The New Electric Ballroom

From 09/12/2014 to 09/28/2014


From the author of the musical ONCE, as well as Frank Theatre?s riveting 2013 production of MISTERMAN, comes Enda Walsh?s THE NEW ELECTRIC BALLROOM. Set in a small fishing town on the west coast of Ireland, two aging sisters re-enact a night in the early 60s with a seductive rock singer as a cautionary tale for their younger sister. Party dresses, sponge cake, rock n? roll and regret swirl into a fantasy-fueled night of storytelling in this beautiful and devastating play of broken hearts.


The reviews are in.

?We all know someone who had one big thing happen in their lives long ago, and for whom that thing ? scoring a crucial touchdown, winning a beauty pageant ? becomes the defining event of their existence. They get stuck on faded glory. ..So it is with Breda (Melissa Hart) and Clara (Katherine Ferrand) in Enda Walsh?s ?The New Electric Ballroom,? which opened over the weekend under Wendy Knox?s enthralling direction at the New Century Theatre in Minneapolis? The combo of Walsh and Knox was responsible for ?Misterman,? one of last year?s most engaging theater productions. ?Like that dark drama, ?The New Electric Ballroom? is strangely engrossing.? –StarTribune,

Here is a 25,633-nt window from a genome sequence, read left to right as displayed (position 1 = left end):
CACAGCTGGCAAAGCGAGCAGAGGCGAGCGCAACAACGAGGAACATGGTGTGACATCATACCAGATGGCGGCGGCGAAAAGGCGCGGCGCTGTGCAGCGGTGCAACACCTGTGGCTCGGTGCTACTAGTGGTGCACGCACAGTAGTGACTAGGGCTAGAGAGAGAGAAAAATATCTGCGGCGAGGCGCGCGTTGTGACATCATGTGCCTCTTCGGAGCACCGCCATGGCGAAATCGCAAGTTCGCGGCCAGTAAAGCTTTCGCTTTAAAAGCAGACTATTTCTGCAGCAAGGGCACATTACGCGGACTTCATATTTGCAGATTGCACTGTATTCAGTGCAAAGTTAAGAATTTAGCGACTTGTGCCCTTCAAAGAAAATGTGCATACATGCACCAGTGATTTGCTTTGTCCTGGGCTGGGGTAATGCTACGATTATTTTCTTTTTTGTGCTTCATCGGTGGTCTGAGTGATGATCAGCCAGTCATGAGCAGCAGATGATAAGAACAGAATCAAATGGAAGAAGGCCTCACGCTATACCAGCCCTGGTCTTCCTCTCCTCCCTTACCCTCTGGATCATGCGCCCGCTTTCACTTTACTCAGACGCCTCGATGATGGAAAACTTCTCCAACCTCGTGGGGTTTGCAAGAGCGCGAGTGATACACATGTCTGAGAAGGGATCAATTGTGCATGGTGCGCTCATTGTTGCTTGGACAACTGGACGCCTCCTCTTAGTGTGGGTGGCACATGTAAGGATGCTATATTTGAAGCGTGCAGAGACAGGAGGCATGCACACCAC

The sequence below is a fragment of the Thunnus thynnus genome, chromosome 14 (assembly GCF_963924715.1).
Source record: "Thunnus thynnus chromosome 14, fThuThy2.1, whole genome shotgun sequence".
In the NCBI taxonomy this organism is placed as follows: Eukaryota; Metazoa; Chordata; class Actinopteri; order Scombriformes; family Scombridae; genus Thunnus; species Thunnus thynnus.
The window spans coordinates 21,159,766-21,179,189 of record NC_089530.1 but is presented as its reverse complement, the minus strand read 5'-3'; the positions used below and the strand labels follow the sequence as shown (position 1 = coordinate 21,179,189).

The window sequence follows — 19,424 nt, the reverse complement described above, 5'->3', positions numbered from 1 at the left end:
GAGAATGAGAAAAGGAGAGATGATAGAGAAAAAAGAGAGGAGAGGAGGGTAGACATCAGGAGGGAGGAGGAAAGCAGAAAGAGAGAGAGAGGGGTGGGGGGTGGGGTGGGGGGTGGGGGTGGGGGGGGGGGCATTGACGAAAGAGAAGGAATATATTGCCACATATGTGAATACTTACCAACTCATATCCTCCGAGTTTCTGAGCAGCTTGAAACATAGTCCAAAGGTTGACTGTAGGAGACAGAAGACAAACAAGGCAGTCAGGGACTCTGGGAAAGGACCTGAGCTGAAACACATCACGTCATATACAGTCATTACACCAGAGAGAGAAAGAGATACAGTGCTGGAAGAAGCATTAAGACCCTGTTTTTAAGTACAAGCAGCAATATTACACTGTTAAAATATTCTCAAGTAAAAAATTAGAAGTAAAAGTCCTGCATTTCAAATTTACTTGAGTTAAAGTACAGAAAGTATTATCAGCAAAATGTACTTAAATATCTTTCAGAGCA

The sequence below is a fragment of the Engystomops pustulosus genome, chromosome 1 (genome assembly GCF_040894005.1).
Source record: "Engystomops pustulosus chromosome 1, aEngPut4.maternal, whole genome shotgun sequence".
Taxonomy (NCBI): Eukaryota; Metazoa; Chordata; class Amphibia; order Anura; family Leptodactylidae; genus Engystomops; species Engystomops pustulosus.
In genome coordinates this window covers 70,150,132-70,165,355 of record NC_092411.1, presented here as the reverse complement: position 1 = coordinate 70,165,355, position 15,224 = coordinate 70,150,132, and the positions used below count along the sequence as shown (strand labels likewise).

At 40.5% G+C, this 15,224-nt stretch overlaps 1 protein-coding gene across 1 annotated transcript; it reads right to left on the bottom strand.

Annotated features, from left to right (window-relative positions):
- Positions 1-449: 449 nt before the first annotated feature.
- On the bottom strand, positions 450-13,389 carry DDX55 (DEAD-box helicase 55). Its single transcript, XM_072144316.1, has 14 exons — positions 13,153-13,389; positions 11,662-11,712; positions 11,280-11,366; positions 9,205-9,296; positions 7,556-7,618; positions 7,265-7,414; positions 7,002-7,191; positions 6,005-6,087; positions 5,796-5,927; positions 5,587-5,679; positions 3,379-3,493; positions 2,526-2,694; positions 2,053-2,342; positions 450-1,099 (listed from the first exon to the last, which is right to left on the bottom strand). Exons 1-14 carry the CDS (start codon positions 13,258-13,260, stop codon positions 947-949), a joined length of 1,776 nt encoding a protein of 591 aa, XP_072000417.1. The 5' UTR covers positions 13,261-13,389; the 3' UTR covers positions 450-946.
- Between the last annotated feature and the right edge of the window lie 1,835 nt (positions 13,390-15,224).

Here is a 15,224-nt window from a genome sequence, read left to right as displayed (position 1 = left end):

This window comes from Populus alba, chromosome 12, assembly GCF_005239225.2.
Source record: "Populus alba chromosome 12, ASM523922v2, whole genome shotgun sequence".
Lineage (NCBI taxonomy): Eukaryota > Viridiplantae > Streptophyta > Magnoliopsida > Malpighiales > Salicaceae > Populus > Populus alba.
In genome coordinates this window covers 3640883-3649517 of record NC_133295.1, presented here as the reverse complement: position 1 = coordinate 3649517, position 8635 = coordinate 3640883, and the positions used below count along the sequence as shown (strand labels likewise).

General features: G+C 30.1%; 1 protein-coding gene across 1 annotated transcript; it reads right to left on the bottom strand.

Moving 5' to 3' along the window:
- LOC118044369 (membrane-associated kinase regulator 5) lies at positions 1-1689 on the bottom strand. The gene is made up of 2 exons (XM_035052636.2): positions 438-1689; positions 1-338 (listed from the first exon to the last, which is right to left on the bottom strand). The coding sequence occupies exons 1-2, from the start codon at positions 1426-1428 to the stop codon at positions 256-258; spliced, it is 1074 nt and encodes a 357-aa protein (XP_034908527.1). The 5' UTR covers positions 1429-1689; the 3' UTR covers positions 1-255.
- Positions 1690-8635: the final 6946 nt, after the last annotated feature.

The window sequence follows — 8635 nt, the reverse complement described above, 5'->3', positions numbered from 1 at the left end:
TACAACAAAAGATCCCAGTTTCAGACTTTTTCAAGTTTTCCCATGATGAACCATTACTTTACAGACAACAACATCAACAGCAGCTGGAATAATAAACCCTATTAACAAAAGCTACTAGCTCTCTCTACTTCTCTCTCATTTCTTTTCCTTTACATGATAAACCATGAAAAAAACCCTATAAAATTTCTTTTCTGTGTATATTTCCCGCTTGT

?Enda Walsh seems to be a perfect match for Frank Theatre. ?This four-person cast could not be better, nor could Wendy Knox’s direction. Each actor is so immersed in their character, and each character is more than she or he seems. Katherine Ferrand is a thing of fragile and disturbed beauty as the childlike Clara. Melissa Hart is also excellent as the somewhat stronger and more together sister Breda. Virginia Burke is the sane center of this family as Ada, until we learn that she has her issues too. Irishman Patrick Bailey .. is a delight to listen to as he tells the sisters his stories, and later reveals a deeper and darker side to Patsy? get there soon if you like complex, layered, disturbing, engrossing, tragic, beautifully performed theater.? —

?The material is tough, but it provides a meaty meal for director Wendy Knox and the quartet of actors. Knox has spent 25 years delving into works like this via Frank Theatre, and there is no fear in the approach here. The directing balances Walsh’s thick and heavy script to find the humor, honesty, and drama of the piece. A veteran cast leads us through the twists and turns of the plot, providing a light for us to follow. Virginia Burke gives a tremendously nuanced performance as younger sister Ada, who is at turns steely and tender with her older siblings, and completely vulnerable with Patsy. Patrick Bailey slowly transforms that character from an odd man arriving with bundles of fish to someone with a heart as rich as the rest of the company.? –